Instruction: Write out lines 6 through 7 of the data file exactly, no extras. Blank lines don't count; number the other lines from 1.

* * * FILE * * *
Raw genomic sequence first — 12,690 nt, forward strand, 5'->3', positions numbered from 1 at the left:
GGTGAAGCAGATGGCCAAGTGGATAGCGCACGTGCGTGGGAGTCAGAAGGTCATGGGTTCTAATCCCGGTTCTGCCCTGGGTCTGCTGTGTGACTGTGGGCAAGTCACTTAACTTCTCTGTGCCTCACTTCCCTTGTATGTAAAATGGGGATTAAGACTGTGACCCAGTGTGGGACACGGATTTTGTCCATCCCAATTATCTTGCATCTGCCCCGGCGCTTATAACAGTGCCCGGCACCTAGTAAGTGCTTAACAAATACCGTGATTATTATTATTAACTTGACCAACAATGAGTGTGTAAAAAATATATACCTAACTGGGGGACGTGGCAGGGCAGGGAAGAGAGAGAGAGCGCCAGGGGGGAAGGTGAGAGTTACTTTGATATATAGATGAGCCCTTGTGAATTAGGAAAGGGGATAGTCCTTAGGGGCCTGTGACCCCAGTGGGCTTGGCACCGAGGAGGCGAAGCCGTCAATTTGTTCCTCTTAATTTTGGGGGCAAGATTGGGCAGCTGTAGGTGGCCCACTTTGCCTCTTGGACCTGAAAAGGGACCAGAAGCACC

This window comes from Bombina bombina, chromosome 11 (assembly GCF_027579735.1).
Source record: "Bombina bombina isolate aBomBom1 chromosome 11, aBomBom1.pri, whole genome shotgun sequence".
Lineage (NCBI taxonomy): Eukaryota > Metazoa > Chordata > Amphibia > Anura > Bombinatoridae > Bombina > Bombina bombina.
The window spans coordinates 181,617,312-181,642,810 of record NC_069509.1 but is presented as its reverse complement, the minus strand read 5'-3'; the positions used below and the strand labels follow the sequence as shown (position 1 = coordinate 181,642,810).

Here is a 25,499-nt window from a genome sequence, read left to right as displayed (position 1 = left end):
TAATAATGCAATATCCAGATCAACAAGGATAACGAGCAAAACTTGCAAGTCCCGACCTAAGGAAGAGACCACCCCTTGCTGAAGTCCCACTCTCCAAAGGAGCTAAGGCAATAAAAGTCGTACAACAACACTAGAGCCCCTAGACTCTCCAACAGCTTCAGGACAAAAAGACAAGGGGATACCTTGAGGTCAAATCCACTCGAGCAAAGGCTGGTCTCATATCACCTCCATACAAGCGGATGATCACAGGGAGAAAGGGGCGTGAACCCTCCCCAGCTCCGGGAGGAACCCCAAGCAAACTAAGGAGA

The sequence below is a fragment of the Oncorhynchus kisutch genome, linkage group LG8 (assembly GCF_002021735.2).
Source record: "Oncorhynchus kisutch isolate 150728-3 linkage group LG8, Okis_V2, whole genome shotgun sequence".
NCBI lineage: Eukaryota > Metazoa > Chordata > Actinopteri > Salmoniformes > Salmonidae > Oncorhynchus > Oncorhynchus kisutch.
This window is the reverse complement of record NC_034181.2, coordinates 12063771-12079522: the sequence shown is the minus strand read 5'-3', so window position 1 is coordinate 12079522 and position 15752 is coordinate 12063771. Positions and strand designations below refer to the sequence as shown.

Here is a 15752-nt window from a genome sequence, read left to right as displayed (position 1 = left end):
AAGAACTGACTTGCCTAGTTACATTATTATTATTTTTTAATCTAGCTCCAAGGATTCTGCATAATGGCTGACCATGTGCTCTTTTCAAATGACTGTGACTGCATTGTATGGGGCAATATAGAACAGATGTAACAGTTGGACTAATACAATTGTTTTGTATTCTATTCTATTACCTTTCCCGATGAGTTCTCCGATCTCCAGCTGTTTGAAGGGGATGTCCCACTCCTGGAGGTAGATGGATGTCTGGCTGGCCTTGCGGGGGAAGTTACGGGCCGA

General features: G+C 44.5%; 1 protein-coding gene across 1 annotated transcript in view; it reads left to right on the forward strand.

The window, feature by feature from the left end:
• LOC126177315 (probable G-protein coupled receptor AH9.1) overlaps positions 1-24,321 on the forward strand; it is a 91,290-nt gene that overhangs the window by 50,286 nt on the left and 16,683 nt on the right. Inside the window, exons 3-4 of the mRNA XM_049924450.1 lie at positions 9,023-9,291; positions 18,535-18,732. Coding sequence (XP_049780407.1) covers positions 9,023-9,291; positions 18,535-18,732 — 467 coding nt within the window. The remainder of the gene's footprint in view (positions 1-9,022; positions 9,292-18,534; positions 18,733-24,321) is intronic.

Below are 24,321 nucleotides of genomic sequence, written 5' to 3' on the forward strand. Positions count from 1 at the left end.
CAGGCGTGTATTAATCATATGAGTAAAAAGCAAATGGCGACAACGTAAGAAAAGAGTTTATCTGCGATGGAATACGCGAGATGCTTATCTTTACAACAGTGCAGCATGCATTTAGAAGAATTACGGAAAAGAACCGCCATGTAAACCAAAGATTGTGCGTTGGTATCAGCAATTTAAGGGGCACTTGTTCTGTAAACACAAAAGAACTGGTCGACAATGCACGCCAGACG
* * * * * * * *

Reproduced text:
The window spans coordinates 181,617,312-181,642,810 of record NC_069509.1 but is presented as its reverse complement, the minus strand read 5'-3'; the positions used below and the strand labels follow the sequence as shown (position 1 = coordinate 181,642,810).

Here is a 25,499-nt window from a genome sequence, read left to right as displayed (position 1 = left end):